Check Your Relationship, Your Marketing Relationship That Is
How would you rate your relationship with your marketing agency? On a scale of “I have no marketing representative” to “I’m best friends with my marketing rep!” how do you feel about the relationship you have with those you trust to engage your customers?
How many times have you had agencies meet with you, tell you they can deliver the world to your doorstep and after thousands of dollars and deliverables you thought agreed to, you discover they really don’t know you or your business?
Does this sound like a relationship column in a magazine?
While we don’t want to go so far as saying hiring an agency is exactly like having a significant other, it is about having a connection to the people trying to help you with your business. Ask yourself the following questions:
Are you honest with your Account Director?
Have you told your account director what your hopes, dreams and fears are for your business? When you are happy with the products delivered, does your account director know it? If you don’t like what’s delivered, how do you handle it? Do you push back on proofs until you get exactly what you want? Or, do you say, “ok” because you’re intimidated by your account director or because you don’t know how to judge the end product?
Have you spent the time to teach your account director about your business, your challenges, and your goals? Have you asked your account director about his/her goals and business approach?
How much time did your account director spend learning about you, your business, your challenges and your goals? Did your entire campaign design come from one 30 or 60 minute meeting? Has she visited your business, talked to your employees and your customers? Have you asked him about what his definition is of success for the relationship? Between what you need to achieve and what your account director needs to achieve, is this a true partnership and a good fit? Is there trust on both sides?
Do you feel like the account director cares about your success?
Is your account director as excited about your successes as you are? Is he willing to make changes in the direction of the campaign if early signs show success is not happening? Is she able to help you manage a bad situation, should it occur suddenly?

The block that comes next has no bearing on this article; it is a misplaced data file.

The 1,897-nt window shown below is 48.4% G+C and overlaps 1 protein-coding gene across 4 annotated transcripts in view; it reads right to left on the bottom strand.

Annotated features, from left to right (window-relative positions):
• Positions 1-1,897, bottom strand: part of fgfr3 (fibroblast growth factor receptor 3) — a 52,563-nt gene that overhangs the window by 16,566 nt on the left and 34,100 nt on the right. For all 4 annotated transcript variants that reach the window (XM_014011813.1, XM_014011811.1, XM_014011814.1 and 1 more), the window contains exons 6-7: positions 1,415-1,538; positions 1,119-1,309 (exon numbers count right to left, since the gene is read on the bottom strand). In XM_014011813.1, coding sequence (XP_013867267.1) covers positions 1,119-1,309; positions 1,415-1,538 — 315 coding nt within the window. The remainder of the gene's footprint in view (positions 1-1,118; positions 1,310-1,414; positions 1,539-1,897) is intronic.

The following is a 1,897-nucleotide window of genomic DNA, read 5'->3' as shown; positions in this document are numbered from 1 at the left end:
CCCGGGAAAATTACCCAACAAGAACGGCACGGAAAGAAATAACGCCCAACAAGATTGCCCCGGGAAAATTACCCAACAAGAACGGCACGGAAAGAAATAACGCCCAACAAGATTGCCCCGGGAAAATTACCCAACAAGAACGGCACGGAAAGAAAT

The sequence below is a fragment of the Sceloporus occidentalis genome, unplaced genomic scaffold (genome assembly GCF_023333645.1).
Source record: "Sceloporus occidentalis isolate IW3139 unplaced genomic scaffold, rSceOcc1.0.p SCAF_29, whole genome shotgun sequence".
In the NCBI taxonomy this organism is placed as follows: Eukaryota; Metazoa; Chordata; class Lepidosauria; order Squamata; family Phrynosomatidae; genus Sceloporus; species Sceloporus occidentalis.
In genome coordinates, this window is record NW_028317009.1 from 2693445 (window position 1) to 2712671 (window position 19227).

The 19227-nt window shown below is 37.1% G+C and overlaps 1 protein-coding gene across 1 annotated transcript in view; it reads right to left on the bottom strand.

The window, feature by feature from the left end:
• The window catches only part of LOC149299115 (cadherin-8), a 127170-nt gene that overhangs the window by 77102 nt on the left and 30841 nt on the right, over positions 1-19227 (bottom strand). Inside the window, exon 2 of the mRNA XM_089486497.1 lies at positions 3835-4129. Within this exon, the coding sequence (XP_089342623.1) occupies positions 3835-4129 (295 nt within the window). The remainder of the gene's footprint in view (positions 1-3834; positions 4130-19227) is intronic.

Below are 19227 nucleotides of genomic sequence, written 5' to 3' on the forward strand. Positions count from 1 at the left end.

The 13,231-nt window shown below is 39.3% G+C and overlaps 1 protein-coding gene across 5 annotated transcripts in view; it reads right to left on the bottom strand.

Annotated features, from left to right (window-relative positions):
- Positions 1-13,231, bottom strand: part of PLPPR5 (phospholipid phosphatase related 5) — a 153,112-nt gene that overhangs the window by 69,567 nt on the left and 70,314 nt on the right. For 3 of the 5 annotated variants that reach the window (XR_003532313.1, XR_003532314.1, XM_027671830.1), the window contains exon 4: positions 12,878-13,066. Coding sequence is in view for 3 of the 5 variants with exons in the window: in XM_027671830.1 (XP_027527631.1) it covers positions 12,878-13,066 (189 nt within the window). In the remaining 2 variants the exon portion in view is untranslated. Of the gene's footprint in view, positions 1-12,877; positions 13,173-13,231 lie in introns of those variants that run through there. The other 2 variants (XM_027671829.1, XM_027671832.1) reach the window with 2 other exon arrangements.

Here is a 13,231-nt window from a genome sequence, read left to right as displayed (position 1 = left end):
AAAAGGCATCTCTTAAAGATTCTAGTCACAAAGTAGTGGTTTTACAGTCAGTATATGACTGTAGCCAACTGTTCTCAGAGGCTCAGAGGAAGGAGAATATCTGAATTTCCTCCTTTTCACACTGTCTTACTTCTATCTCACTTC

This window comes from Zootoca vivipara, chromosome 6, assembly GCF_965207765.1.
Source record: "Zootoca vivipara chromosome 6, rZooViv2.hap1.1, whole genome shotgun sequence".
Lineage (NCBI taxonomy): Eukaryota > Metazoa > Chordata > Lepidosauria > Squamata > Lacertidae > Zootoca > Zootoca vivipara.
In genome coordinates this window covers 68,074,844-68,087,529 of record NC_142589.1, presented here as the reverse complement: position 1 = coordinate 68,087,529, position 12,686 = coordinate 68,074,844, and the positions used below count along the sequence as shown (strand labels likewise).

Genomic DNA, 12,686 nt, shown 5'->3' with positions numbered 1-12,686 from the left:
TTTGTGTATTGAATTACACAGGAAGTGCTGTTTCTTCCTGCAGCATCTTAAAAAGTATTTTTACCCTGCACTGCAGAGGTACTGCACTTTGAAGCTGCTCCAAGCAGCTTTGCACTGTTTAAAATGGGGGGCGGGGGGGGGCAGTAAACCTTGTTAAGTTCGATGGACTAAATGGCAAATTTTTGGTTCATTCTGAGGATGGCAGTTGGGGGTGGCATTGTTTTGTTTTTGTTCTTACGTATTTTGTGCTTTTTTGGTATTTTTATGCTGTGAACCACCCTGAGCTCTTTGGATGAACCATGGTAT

Do you complete approvals in a timely manner?
If you are given drafts and proofs with two weeks to approve, do you provide approvals with enough time to make your requested changes? If campaigns are to be successful and relationships to remain in good stead, anticipate the time necessary to make your changes and improve the odds of a flawless product. It will allow your account director time to work with internal staff and maintain their internal relationships.
Have you worked out a measurable way to define the success of the campaign? Can you measure results during and after the campaign launch?
How will you decide if the deliverables and products for your campaign are successful? Are you able to measure a change in sales throughout the campaign? How will you determine increased awareness? Can you measure increased web or social media traffic? Can you count the number of interactions with customers and potential customers? Are you able to dedicate the time and resources to do the measuring throughout the campaign or will you rely on your Account Director to provide the results? Does your Account Director agree with the measurements so you’re both on the same page when it comes to defining success?
How are you paying your agency? Is it based on deliverables? Is there a retainer?
Payment terms often drive the incentives to perform. A campaign based on sets of deliverables can be attractive as a way to control the timing of payments. If there is a retainer, there may be a question about if the amount of services are equal to the amount paid each month. However, in both scenarios, is there flexibility to find the best approach and change direction of the campaign in mid stream, should results not occur as expected?
Be Honest About the Answers.
Think honestly about the answers to these questions. If you find yourself unsure about the answers, or uncomfortable with your perceptions, it may be a red flag about your relationship with your account director. By red flag, it may not mean it’s time to change agencies. Perhaps it’s time to have a discussion with your account director to reset expectations and make the connection with the other person more meaningful. This may be a tough conversation because it requires responsibility on both sides of the contract. The responsibility to grow and nurture this relationship over time lies on your side and that of your account director.
Just like advice from a magazine, sometimes you need to take a deep breath and work through it. However, if after you approach your account director and you can’t come to a common place of support, growth and ultimate success, then maybe it is time to find a new relationship. It may be painful, but both of you may be in a better place down the road.